Bentley is embarking on a new design era, steered by the man behind Lamborghini's stunning 21st century portfolio. Luc Donckerwolke, the Belgian who has held official positions at Audi, Bentley, Skoda, VW and Lamborghini, and worked in the background shaping the rest of VW Group's brands, is now getting down to business at Crewe.
'They told me: "You have to go to Bentley, move the brand forward and create a new design studio",' Donckerwolke told CAR in his first conversation since starting there five months ago.
His most pressing task is to hone Bentley's SUV rival to the Range Rover, a car just two years from its premiere. Bentley showed a concept at the 2012 Geneva show, which although soundly beaten with commentators' ugly sticks, was so inherently grotesque that the bruises didn't show. 'We are doing the car from the beginning,' said Donckerwolke, confirming that he has a blank styling canvas to work on.
'The concept car had to have a strong impact, to announce that a Bentley SUV is going to arrive,' he said. 'Think of it as being like an actor on set, having to wear make up and speak more extrovertly. It was a bold announcement and we are working on the production version. It's going to have a different aspect.'
Donckerwolke will be working alongside exterior designer Sangyup Lee, who is moving over to Crewe from VW/Audi's Californian advanced design studio. Lee designed the muscular reborn Chevrolet Camaro.
Donckerwolke's Bentley vision
The Belgian designer is soaking up Bentley history, and immersing himself with engineers, Crewe's current designers and customers, in a 'learning phase' before taking action. 'For me, Bentley is a unique blend of luxury, ultimate performance and technology. It's about a rewarding driving experience and a cosseting atmosphere. That's different from a Lamborghini, where you strap a 12-cylinder on your back and wear a slinky black dress of carbonfibre!'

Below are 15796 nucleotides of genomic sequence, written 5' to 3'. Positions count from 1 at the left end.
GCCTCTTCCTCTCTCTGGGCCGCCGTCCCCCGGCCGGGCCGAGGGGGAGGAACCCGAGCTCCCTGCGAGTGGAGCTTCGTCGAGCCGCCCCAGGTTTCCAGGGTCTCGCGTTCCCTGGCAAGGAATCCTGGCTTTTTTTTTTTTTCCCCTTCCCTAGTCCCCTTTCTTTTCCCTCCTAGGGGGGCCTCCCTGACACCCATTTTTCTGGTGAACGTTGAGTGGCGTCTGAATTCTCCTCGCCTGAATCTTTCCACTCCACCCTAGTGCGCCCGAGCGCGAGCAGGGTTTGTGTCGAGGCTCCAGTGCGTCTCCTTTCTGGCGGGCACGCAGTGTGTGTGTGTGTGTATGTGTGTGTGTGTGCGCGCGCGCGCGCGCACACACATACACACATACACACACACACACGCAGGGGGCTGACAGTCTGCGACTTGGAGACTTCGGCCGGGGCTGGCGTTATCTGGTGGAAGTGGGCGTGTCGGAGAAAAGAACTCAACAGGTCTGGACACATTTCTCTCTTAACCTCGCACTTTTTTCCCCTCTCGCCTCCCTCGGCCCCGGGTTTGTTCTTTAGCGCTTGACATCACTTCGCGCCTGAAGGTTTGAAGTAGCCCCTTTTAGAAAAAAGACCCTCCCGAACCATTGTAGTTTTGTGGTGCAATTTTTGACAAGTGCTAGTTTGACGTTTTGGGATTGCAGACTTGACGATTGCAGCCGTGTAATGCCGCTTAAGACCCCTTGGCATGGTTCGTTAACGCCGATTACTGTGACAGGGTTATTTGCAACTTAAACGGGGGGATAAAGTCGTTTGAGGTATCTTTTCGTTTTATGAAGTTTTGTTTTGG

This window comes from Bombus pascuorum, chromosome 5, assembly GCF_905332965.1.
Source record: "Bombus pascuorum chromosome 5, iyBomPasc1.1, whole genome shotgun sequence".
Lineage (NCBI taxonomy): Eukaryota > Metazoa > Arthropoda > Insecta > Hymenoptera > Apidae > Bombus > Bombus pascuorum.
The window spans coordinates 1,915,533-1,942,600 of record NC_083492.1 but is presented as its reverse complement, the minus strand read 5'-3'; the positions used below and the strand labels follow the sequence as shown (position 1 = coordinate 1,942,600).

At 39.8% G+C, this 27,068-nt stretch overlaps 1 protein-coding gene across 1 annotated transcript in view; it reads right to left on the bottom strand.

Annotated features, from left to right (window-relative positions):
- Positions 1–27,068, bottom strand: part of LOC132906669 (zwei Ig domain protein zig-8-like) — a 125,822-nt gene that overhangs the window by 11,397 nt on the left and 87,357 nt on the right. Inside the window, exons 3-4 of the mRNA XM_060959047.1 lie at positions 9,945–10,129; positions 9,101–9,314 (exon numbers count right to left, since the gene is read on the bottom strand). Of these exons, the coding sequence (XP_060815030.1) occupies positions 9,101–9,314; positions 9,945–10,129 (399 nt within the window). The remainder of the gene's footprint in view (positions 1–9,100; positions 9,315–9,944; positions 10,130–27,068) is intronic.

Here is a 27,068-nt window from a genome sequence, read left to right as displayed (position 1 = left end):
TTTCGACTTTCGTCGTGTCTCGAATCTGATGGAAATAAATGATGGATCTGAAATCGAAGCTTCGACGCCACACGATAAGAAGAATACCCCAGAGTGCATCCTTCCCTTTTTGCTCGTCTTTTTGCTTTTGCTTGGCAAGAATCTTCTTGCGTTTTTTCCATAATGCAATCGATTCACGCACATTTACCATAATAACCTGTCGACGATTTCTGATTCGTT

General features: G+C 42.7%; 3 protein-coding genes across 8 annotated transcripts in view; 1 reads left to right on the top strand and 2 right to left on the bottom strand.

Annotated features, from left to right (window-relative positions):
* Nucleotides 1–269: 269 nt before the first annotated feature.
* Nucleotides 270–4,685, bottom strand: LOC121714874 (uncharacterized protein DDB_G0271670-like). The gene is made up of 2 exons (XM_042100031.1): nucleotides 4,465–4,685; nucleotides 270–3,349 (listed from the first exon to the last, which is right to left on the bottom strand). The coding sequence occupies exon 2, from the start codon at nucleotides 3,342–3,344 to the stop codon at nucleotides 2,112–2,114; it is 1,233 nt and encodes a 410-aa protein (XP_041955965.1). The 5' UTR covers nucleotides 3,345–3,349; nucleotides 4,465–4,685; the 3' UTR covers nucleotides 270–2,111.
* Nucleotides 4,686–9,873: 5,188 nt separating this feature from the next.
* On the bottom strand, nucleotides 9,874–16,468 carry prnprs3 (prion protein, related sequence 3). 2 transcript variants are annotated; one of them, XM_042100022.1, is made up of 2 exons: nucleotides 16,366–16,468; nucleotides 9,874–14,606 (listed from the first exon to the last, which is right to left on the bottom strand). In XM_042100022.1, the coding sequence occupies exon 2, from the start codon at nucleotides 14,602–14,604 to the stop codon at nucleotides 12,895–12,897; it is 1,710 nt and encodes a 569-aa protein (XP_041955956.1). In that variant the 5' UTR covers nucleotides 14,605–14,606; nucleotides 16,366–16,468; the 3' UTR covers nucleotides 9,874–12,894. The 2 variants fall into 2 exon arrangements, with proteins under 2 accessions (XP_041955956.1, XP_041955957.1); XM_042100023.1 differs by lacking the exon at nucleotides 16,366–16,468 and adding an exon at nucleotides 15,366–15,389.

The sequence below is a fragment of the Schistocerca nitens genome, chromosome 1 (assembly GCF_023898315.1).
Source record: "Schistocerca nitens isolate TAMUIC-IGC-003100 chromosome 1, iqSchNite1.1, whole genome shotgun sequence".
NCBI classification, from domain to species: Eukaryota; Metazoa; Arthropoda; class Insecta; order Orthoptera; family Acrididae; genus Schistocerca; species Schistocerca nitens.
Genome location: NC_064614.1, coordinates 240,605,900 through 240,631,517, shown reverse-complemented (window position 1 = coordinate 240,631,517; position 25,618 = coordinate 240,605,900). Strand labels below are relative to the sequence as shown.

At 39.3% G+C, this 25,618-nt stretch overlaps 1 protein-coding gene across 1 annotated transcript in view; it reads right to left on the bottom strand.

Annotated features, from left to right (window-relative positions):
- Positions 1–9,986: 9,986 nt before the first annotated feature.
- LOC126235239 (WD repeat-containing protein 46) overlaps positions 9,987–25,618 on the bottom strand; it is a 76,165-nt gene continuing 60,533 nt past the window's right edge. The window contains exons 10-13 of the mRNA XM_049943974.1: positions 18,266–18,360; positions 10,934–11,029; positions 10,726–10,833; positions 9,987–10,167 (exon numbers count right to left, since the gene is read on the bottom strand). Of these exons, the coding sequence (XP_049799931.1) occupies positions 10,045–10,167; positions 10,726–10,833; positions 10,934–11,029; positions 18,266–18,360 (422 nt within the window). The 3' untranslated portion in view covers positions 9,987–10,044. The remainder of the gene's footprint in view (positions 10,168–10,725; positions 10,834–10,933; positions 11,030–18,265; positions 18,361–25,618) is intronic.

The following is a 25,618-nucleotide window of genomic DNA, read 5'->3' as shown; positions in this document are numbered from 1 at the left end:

'I'm approaching this brand with a lot of respect. There's no need for Bentley to break the curve, to change its course; we're not about to turn 180-degrees.' Donckerwolke says the era he's thinking of most is the 1920s, when the Bentley boys' daring drove the brand to four consecutive Le Mans victories. 'I'm not going to go retro, absolutely not, but everything I do will have its roots in history.'
So will Donckerwolke push Bentley design towards modernity? It depends on the model line, and its suitability for the customer. 'For each product, you have a different blend of tradition and modernity. It'll be a new recipe for the four car lines: Continental; Flying Spur; Mulsanne; and the SUV. We'll give them their own position and personality.' Reading between the lines, we're expecting more differentiation between Continental GT and Flying Spur, cars bracketed together in the mid-2000s, when Donckerwolke starts on future generations.
What does this mean for the third iteration of the iconic car that relaunched Bentley under the VW umbrella, the Continental GT? 'I can't tell you what we talked about yesterday!' he laughs. 'But we will develop it. The [gentle evolutionary] approach to the second generation was justified; it respected and forged the icon, and protected sales. But it's time to sharpen the Continental GT. It's not about making it louder, vulgar, it's about enhancing its character. It's the right time to do it: customers are now ready for it.'
We watch, and wait, with high expectations. Donckerwolke has one hell of a track record, setting Skoda on the road to credibility with the clean and classy first-gen Octavia and Fabia, shaping Audi's leftfield A2, and of course, the Lamborghini era. Now it's Bentley's turn.